Post-election surveys measure voter turnout in a variety of ways. The Canadian Election Study (CES) simply asks respondents whether or not they voted. However, existing research shows that some abstainers report having voted when they in fact did not (Granberg and Holmberg, Reference Granberg and Holmberg1991; Selb and Munzert, Reference Selb and Munzert2013). If this misreporting is correlated with other traits, analysis based on the data can be biased. One possible solution to reduce the incentive to overreport is to reframe the turnout question.
The British Election Study presents respondents with a short preamble (SP) before asking them if they voted or not. Such SPs state that some people abstain at elections, and that they do so for a variety of reasons. No published study has ever tested if including a SP impacts on reported behavior. The CES fielded an experiment in its online survey following the 2015 federal election to answer this very question.
The survey was conducted by the firm Survey Sampling International (SSI). Small monetary incentives were used to encourage participation. Unfortunately, SSI's recruitment methods make it impossible to compute a response rate.Footnote 1 7,557 Rs participated in the pre-election telephone survey, and 4,408 also completed the online post-election survey (attrition rate : 41.7%). A random half of Rs was exposed to a SP before being asked whether or not they voted (see Table 1). The SP mentions: “some people are not able to vote because they are sick or busy, or for some other reason. Others do not want to vote.” Experimental groups are balanced on observable characteristics. Non-response items are recoded as missing data (≈2%).
Table 2 presents the results. Subgroup analyses show that the SP reduces reported turnout among people with disabilities (−5.8 percentage points). However, this effect is largely diluted when all Rs are combined. In the whole sample, reported turnout is 87.9% in the control group, against 87.0% in the treatment group. This difference is not statistically significant.Footnote 2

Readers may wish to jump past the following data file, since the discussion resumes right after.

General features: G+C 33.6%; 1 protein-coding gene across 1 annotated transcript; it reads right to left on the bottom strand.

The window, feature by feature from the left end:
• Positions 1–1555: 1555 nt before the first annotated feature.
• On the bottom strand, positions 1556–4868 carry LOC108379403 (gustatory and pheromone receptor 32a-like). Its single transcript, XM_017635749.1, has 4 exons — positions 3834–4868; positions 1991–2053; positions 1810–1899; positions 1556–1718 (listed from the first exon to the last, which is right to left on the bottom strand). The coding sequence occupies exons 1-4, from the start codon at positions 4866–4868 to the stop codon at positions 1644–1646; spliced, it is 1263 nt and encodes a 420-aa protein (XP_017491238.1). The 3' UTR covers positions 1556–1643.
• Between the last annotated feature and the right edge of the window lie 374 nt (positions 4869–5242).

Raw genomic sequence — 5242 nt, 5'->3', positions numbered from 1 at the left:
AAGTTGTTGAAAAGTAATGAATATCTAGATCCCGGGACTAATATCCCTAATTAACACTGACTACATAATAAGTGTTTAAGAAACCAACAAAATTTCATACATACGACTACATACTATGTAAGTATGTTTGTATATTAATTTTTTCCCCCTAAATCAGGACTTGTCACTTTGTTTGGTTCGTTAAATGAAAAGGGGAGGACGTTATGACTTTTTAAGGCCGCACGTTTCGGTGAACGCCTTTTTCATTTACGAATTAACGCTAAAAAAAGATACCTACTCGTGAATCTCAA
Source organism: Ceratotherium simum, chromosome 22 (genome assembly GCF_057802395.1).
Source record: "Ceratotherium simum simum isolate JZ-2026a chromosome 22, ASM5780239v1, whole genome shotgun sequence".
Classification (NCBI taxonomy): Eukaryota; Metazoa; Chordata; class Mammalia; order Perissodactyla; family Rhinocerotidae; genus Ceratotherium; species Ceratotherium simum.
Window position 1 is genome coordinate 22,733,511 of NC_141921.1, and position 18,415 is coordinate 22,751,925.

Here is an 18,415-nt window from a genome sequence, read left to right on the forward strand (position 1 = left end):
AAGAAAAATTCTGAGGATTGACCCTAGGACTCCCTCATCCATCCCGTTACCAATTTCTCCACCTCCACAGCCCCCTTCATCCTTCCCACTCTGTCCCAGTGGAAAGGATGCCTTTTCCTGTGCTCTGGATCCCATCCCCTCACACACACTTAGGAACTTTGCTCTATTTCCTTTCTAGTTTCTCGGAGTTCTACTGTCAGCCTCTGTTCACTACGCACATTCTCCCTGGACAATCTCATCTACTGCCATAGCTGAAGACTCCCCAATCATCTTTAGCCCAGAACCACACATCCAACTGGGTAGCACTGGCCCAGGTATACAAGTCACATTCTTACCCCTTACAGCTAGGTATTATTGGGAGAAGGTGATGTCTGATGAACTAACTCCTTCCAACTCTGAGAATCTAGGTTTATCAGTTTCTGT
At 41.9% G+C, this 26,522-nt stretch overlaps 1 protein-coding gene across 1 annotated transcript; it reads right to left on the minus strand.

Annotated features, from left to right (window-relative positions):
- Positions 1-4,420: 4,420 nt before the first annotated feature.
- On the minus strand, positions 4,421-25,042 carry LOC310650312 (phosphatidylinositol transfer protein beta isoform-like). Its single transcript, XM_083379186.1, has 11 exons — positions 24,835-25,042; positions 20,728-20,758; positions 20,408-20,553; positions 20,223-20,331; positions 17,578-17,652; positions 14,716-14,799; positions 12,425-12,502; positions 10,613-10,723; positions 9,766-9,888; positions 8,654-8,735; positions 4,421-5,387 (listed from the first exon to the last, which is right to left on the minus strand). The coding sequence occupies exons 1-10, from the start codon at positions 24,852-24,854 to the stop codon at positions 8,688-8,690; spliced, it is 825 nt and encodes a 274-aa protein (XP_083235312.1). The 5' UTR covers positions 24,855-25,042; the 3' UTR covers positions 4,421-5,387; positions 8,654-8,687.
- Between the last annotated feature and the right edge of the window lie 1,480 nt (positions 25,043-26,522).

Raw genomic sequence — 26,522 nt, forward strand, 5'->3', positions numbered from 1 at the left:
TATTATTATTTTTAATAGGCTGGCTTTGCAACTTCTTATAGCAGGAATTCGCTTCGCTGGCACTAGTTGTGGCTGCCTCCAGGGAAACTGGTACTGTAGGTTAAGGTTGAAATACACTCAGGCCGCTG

The American National Election Studies measure voter turnout using a different approach: they combine a SP with face-saving response items (FSRIs). FSRIs allow respondents to report that they abstained while simultaneously justifying why they did not vote (Duff et al., Reference Duff, Hanmer, Park and White2007; Belli et al., Reference Belli, Moore and VanHoewyk2006).
In a recent publication, Morin-Chassé et al. (Reference Morin-Chassé, Bol, Stephenson and St-Vincent2017) present the results of 19 experiments testing the efficacy of replacing yes or no options with FSRIs (see Table 3). In Figure 1, Case IDs 1 to 5 present five additional experiments fielded as part of the same project.Footnote 3 The lines below report the same results as those published before by Morin-Chassé et al. Finally, the two bottom lines present cumulative effect estimates. The first is the average effect size of (−7.27 pp); the second is based on the combination of all individual survey responses (−6.82 pp).
Overall, the findings reported in this Short Report suggest that combining a SP with FSRIs is a valuable approach to reduce vote overreporting. The main limitation of these experiments is the impossibility to validate self-report data with official voting records.
The appendix is available online as supplementary material at https://doi.org/10.1017/XPS.2018.1